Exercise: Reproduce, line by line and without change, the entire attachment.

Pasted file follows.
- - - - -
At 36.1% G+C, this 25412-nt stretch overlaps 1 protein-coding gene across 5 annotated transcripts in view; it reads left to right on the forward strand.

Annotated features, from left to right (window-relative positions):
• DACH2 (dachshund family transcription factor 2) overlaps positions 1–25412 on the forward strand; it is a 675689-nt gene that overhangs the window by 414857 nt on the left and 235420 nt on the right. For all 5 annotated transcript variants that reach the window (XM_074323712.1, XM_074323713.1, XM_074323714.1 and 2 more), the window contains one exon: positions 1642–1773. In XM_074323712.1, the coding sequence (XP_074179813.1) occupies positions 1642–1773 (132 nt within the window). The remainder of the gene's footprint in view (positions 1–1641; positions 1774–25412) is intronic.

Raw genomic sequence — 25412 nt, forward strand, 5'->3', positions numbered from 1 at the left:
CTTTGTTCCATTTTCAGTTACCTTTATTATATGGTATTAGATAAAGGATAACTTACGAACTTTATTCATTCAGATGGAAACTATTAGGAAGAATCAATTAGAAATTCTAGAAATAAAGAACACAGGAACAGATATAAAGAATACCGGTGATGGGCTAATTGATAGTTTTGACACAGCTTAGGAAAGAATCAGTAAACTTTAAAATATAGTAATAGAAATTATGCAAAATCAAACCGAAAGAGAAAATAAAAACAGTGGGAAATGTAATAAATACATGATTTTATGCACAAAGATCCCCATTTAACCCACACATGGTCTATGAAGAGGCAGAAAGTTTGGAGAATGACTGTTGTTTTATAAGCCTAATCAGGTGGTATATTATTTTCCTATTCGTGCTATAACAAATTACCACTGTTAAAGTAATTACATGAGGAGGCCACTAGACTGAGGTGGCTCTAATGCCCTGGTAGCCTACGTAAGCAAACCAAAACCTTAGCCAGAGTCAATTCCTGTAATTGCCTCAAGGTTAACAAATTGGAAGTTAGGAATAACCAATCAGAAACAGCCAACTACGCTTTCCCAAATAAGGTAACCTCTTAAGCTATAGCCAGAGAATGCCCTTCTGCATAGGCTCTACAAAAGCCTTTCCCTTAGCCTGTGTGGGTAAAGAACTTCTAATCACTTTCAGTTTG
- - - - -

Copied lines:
At 36.1% G+C, this 25412-nt stretch overlaps 1 protein-coding gene across 5 annotated transcripts in view; it reads left to right on the forward strand.

Annotated features, from left to right (window-relative positions):
• DACH2 (dachshund family transcription factor 2) overlaps positions 1–25412 on the forward strand; it is a 675689-nt gene that overhangs the window by 414857 nt on the left and 235420 nt on the right. For all 5 annotated transcript variants that reach the window (XM_074323712.1, XM_074323713.1, XM_074323714.1 and 2 more), the window contains one exon: positions 1642–1773. In XM_074323712.1, the coding sequence (XP_074179813.1) occupies positions 1642–1773 (132 nt within the window). The remainder of the gene's footprint in view (positions 1–1641; positions 1774–25412) is intronic.

Raw genomic sequence — 25412 nt, forward strand, 5'->3', positions numbered from 1 at the left:
CTTTGTTCCATTTTCAGTTACCTTTATTATATGGTATTAGATAAAGGATAACTTACGAACTTTATTCATTCAGATGGAAACTATTAGGAAGAATCAATTAGAAATTCTAGAAATAAAGAACACAGGAACAGATATAAAGAATACCGGTGATGGGCTAATTGATAGTTTTGACACAGCTTAGGAAAGAATCAGTAAACTTTAAAATATAGTAATAGAAATTATGCAAAATCAAACCGAAAGAGAAAATAAAAACAGTGGGAAATGTAATAAATACATGATTTTATGCACAAAGATCCCCATTTAACCCACACATGGTCTATGAAGAGGCAGAAAGTTTGGAGAATGACTGTTGTTTTATAAGCCTAATCAGGTGGTATATTATTTTCCTATTCGTGCTATAACAAATTACCACTGTTAAAGTAATTACATGAGGAGGCCACTAGACTGAGGTGGCTCTAATGCCCTGGTAGCCTACGTAAGCAAACCAAAACCTTAGCCAGAGTCAATTCCTGTAATTGCCTCAAGGTTAACAAATTGGAAGTTAGGAATAACCAATCAGAAACAGCCAACTACGCTTTCCCAAATAAGGTAACCTCTTAAGCTATAGCCAGAGAATGCCCTTCTGCATAGGCTCTACAAAAGCCTTTCCCTTAGCCTGTGTGGGTAAAGAACTTCTAATCACTTTCAGTTTG